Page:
Rats in the laundry? ‘Gross’ tubs? Some NFL teams don’t make the grade, players say

Laviska Shenault Jr. (10) and Josiah Scott (24) walk to the Jacksonville Jaguars locker room at TIAA Bank Field in 2020.
Laviska Shenault Jr. (10) and Josiah Scott (24) walk to the Jacksonville Jaguars locker room at TIAA Bank Field in 2020. Jacksonville players reported rats in the locker room and laundry hampers last season.
(Icon Sportswire via Getty Images)
Share via


That’s the word multiple Chargers players used to describe the hot and cold tubs at their team’s temporary practice facility in Costa Mesa.

Speaking of gross, though, those players should count their blessings they’re not in Jacksonville, where Jaguars players reported their locker room and laundry hampers were infested with rats for several weeks last season.

Or in Cincinnati. Players from the Bengals and Jaguars noted incidents of wives having to nurse babies on public bathroom floors because the teams’ stadiums don’t have family rooms.


With the NFL combine starting Tuesday in Indianapolis, here are five positions the Los Angeles Rams might focus on improving in the 2023 draft.

Feb. 27, 2023

Perhaps they all wish they were in Las Vegas, where the Raiders’ facilities are the envy of the league.

Or in Carolina, where the Panthers have a golf simulator in their newly renovated locker room.

All of that information, and much more, was included on the team report cards released by the NFL Players Assn. this week as part of an effort to help free agents make their decisions in the coming weeks.

With the NFL combine starting Tuesday in Indianapolis, here are five positions the Los Angeles Chargers might focus on during this offseason.

Feb. 27, 2023

Surveys were mailed to every player on a 2022 team roster, and 1,300 players responded. The NFLPA followed up with some qualitative questions for those players, then issued its final grades and ranked the teams based on player satisfaction in various categories.

Neither local team fared particularly well, with the Rams coming in 25th overall and the Chargers 30th. It is worth noting that many of the complaints might be resolved when the teams move into permanent training facilities. (The Jaguars, ranked 28th overall, are also working on a new, presumably rat-free, practice facility.)


Teacher’s pets

Minnesota Vikings owner Zygi Wilf, left, talks with NFL commissioner Roger Goodell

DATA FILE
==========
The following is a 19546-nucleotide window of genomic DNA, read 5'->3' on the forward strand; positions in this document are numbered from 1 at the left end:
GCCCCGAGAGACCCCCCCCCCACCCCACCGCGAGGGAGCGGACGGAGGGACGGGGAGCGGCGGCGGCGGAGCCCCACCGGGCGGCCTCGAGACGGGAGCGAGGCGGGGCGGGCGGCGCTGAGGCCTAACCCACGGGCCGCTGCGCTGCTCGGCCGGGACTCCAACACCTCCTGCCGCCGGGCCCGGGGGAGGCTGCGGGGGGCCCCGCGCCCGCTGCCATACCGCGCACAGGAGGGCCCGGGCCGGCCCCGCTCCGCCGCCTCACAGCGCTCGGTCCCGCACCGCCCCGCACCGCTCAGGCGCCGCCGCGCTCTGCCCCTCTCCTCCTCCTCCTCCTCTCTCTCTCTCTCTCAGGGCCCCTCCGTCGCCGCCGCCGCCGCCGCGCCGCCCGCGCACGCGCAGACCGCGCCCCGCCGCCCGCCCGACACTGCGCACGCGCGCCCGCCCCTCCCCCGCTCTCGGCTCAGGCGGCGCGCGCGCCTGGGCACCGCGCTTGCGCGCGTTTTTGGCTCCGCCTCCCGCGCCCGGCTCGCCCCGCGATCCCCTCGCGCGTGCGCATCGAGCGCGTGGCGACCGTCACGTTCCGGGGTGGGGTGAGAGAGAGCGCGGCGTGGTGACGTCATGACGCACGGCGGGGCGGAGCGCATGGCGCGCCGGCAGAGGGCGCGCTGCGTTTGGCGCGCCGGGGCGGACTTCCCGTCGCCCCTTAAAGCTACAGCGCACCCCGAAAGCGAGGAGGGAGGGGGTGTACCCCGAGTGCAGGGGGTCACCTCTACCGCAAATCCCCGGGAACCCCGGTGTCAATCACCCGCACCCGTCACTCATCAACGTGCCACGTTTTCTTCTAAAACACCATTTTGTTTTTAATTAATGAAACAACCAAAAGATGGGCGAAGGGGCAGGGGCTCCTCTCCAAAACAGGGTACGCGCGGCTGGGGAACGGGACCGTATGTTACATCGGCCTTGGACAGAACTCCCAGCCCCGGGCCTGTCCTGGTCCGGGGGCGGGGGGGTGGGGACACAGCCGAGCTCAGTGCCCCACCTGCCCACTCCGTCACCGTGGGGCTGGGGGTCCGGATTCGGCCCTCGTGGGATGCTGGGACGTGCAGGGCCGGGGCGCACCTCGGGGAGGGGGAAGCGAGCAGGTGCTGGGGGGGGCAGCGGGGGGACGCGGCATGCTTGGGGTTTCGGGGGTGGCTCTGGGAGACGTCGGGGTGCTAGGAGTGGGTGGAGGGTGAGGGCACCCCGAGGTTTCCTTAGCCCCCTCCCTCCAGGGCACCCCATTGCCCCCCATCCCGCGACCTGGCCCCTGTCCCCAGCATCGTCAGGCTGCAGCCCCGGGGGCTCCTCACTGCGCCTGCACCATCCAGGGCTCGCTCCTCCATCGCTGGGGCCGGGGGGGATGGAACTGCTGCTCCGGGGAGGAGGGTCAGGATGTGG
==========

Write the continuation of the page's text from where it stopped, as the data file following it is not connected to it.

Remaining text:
Minnesota Vikings owner Zygi Wilf, left, talks with NFL Commissioner Roger Goodell during the first half of a wild-card game against the New York Giants on Jan. 15 in Minneapolis.
(Charlie Neibergall / Associated Press)

The Minnesota Vikings were the top-ranked team. They received an A+, A or A- in every category and didn’t rank below fifth in the league in any area.

“The Minnesota Vikings are a shining example of what is possible when a concerted investment is made in both staffing and facilities,” the NFLPA wrote.

The Miami Dolphins, Raiders, Houston Texans and Dallas Cowboys rounded out the top five.


Class clowns

Washington Commanders owner Dan Snyder poses for photos during an event to unveil the NFL football team's new identity
Washington Commanders owner Dan Snyder poses for photos during an event to unveil the team’s identity Feb. 2, 2022, in Landover, Md.
(Patrick Semansky / Associated Press)

The Washington Commanders were the lowest-ranked team. Among the player complaints were lack of warm water and poor drainage in the showers, an understaffed training room, no first-class seats offered on flights and not enough personal space in the locker room.


“Besides the strength coaches who received great feedback and grades as one of the best groups in the league, the rest of the club’s operations and facilities were rated by player respondents at the bottom of every single category,” the NFLPA wrote of the Commanders.

The Arizona Cardinals, Chargers, Kansas City Chiefs and Jaguars were ranked 31st-28th, respectively.


Chargers report card

Los Angeles Chargers quarterback Justin Herbert (10) participates in drills
Chargers quarterback Justin Herbert participates in drills at the team’s practice facility in Costa Mesa.
(Ashley Landis / Associated Press)

Yes, the Bolts rank lower than the Rats ... er, Jags.

In its overview of the Chargers, the NFLPA reports that players gave positive feedback about coach Brandon Staley. But only 50% of the Chargers players who responded to the survey believe owner Dean Spanos will invest in upgrading the facilities.